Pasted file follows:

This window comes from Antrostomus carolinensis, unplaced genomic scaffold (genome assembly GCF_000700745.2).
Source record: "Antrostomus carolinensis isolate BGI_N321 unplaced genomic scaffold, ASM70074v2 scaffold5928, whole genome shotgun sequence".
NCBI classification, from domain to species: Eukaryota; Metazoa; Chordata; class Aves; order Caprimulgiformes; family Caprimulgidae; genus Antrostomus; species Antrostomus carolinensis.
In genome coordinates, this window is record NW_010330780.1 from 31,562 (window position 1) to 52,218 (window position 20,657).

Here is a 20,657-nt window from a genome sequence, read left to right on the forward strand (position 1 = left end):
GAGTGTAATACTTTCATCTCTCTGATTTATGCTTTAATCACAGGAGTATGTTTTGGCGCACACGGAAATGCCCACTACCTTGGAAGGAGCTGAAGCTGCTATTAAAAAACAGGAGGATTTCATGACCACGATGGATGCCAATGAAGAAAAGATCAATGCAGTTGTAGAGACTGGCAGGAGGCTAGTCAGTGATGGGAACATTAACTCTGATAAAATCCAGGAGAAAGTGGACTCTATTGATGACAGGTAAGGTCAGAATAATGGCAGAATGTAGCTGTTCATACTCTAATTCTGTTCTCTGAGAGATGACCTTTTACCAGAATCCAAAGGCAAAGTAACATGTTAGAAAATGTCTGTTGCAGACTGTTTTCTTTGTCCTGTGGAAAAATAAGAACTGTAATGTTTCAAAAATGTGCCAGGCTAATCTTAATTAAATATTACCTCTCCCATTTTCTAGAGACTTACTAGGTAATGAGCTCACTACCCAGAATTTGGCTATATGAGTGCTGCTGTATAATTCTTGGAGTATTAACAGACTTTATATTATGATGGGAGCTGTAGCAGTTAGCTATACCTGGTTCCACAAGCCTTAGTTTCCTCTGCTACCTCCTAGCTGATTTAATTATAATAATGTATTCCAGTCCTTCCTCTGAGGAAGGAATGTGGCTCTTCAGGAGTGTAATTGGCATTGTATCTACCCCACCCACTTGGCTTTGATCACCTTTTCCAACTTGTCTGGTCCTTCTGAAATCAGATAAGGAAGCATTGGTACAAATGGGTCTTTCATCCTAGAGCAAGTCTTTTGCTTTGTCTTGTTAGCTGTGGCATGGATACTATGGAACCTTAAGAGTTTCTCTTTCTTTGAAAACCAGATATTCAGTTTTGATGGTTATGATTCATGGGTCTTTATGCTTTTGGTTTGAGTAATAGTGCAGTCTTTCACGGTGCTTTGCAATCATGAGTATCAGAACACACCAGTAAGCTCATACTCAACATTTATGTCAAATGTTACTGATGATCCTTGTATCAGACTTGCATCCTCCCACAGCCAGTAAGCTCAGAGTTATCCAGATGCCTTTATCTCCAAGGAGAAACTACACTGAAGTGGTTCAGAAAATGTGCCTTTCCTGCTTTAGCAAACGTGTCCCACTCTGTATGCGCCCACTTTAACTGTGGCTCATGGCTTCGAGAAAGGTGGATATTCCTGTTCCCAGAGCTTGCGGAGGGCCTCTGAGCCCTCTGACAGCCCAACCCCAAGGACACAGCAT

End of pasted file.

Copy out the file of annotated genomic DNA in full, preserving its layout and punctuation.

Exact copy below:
This window comes from Antrostomus carolinensis, unplaced genomic scaffold (genome assembly GCF_000700745.2).
Source record: "Antrostomus carolinensis isolate BGI_N321 unplaced genomic scaffold, ASM70074v2 scaffold5928, whole genome shotgun sequence".
NCBI classification, from domain to species: Eukaryota; Metazoa; Chordata; class Aves; order Caprimulgiformes; family Caprimulgidae; genus Antrostomus; species Antrostomus carolinensis.
In genome coordinates, this window is record NW_010330780.1 from 31,562 (window position 1) to 52,218 (window position 20,657).

Here is a 20,657-nt window from a genome sequence, read left to right on the forward strand (position 1 = left end):
GAGTGTAATACTTTCATCTCTCTGATTTATGCTTTAATCACAGGAGTATGTTTTGGCGCACACGGAAATGCCCACTACCTTGGAAGGAGCTGAAGCTGCTATTAAAAAACAGGAGGATTTCATGACCACGATGGATGCCAATGAAGAAAAGATCAATGCAGTTGTAGAGACTGGCAGGAGGCTAGTCAGTGATGGGAACATTAACTCTGATAAAATCCAGGAGAAAGTGGACTCTATTGATGACAGGTAAGGTCAGAATAATGGCAGAATGTAGCTGTTCATACTCTAATTCTGTTCTCTGAGAGATGACCTTTTACCAGAATCCAAAGGCAAAGTAACATGTTAGAAAATGTCTGTTGCAGACTGTTTTCTTTGTCCTGTGGAAAAATAAGAACTGTAATGTTTCAAAAATGTGCCAGGCTAATCTTAATTAAATATTACCTCTCCCATTTTCTAGAGACTTACTAGGTAATGAGCTCACTACCCAGAATTTGGCTATATGAGTGCTGCTGTATAATTCTTGGAGTATTAACAGACTTTATATTATGATGGGAGCTGTAGCAGTTAGCTATACCTGGTTCCACAAGCCTTAGTTTCCTCTGCTACCTCCTAGCTGATTTAATTATAATAATGTATTCCAGTCCTTCCTCTGAGGAAGGAATGTGGCTCTTCAGGAGTGTAATTGGCATTGTATCTACCCCACCCACTTGGCTTTGATCACCTTTTCCAACTTGTCTGGTCCTTCTGAAATCAGATAAGGAAGCATTGGTACAAATGGGTCTTTCATCCTAGAGCAAGTCTTTTGCTTTGTCTTGTTAGCTGTGGCATGGATACTATGGAACCTTAAGAGTTTCTCTTTCTTTGAAAACCAGATATTCAGTTTTGATGGTTATGATTCATGGGTCTTTATGCTTTTGGTTTGAGTAATAGTGCAGTCTTTCACGGTGCTTTGCAATCATGAGTATCAGAACACACCAGTAAGCTCATACTCAACATTTATGTCAAATGTTACTGATGATCCTTGTATCAGACTTGCATCCTCCCACAGCCAGTAAGCTCAGAGTTATCCAGATGCCTTTATCTCCAAGGAGAAACTACACTGAAGTGGTTCAGAAAATGTGCCTTTCCTGCTTTAGCAAACGTGTCCCACTCTGTATGCGCCCACTTTAACTGTGGCTCATGGCTTCGAGAAAGGTGGATATTCCTGTTCCCAGAGCTTGCGGAGGGCCTCTGAGCCCTCTGACAGCCCAACCCCAAGGACACAGCAT